As many of you know, my background is in aeronautical engineering, and so I was particularly excited by the release of the film First Man, which focuses on one of USC’s most illustrious alumni: Neil Armstrong. Our Viterbi School of Engineering hosted a special screening of the film in downtown Los Angeles, and I participated in a panel discussion, an event that brought together so many points of pride for our university. All three of my fellow panelists were distinguished USC alumni: our trustee Charles Bolden, who is a former NASA administrator; Garrett Reisman, a rocket scientist from SpaceX; and Anita Sengupta, an aerospace engineer. The event, therefore, showcased accomplished Trojans—and the breadth of their impact on our nation’s space program—while also reminding everyone that our trustees are active and engaged in the life of our university. The evening was especially meaningful thanks to the presence of many of our Neighborhood Academic Initiative students, who joined our own Viterbi students and saw what is possible with a solid education in the sciences, technology, engineering, and math. In a number of ways, this event showed USC’s work at its very best.
Change at USC
Shifting gears, I want to take this opportunity to update you on the university’s progress in the area of culture change, which you can continue to follow at change.usc.edu. Since last month’s letter to USC Ambassadors, we announced that the Office of Professionalism and Ethics is up and running on both campuses. It is a centralized hub that receives, monitors, and coordinates all complaints of misconduct, and then tracks the subsequent investigations. Meanwhile, the President’s Campus Culture Commission is fully engaged, and the new USC Office of Ombuds Services will have a presence on both campuses by the spring semester. These changes are key, and are just part of the actions we are taking to initiate a culture shift at USC.
World leaders visit USC
Earlier this month, two world leaders visited USC to speak to our students. The prime minister of Spain, Pedro Sánchez Pérez-Castejón, delivered the President’s Distinguished Lecture to a capacity crowd in Bovard Auditorium. Although our state’s historic and cultural ties with Spain date back nearly half a millennium, this was the first visit to California by a sitting Spanish head of government. Prime Minister Sánchez reminded our students they are “the change makers” of our time, and warned them against complacency. That same week, the president of Estonia, Kersti Kaljulaid, addressed students in Town and Gown. She spoke about her country’s embrace of digital platforms, pointing out that 99 percent of Estonia’s transactions are done online.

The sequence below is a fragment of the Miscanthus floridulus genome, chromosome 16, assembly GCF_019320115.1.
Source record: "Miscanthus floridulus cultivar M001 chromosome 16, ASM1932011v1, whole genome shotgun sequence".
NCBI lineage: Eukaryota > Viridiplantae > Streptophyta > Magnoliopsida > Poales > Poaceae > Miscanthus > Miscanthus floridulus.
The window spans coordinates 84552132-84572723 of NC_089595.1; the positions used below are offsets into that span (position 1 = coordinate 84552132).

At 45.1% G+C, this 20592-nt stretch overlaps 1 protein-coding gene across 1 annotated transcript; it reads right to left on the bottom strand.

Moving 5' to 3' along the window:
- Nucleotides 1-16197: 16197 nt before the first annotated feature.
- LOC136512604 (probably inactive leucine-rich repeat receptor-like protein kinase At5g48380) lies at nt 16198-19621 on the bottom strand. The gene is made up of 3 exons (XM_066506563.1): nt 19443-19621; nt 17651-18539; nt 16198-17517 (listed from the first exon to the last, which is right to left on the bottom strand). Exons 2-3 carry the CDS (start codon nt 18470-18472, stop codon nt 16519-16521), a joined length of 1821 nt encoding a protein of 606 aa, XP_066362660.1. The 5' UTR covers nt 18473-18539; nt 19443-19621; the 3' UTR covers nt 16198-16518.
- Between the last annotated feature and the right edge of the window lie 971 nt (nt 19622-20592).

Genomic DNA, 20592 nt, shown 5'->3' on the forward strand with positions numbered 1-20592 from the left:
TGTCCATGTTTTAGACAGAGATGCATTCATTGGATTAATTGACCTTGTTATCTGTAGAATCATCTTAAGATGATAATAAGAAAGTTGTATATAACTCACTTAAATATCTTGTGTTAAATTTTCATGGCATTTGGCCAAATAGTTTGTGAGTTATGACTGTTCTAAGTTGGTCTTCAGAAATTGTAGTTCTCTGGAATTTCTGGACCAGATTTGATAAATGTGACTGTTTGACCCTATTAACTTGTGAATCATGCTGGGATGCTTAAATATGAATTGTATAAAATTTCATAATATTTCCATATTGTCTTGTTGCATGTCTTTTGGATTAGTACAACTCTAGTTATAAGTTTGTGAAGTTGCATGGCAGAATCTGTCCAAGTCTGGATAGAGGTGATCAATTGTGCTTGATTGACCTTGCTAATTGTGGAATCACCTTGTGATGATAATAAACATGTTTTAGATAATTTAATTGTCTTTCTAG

A business program for veterans
Business Insider recently published a wonderful story on USC’s Master of Business for Veterans (MBV) program, a one-year executive MBA program that is specially designed to transition students from military to professional life. In the story, James Bogle, the program’s head and an Army veteran himself, talked about three things missing in the lives of people who leave the military: serving a higher mission, camaraderie, and a distinctive identity. USC’s program provides its students with emotional support and career opportunities; given its need in society, we hope it inspires other universities to create similar programs.
Trojan athletes Fight On!
There are so many great stories among our Trojan athletes. We all still recall the four women who ran the 4×400 meter relay at last summer’s NCAA Track and Field Championships, and their Fight On! spirit. They inspired us, as has Jake Olson, a long snapper on our football team who is blind. Every time he plays in a game, the world is reminded of the Trojan spirit, and the will to overcome life’s biggest challenges. He has truly defied the odds, and the recent story in The Wall Street Journal is an excellent tribute to his determination.
Before closing, I would also like to share a brief interview I did with the Los Angeles Sentinel, in which I offer some thoughts on USC’s future. I hope you enjoy it, and thank you for taking the time to share our university’s important work with others.
Wanda M. Austin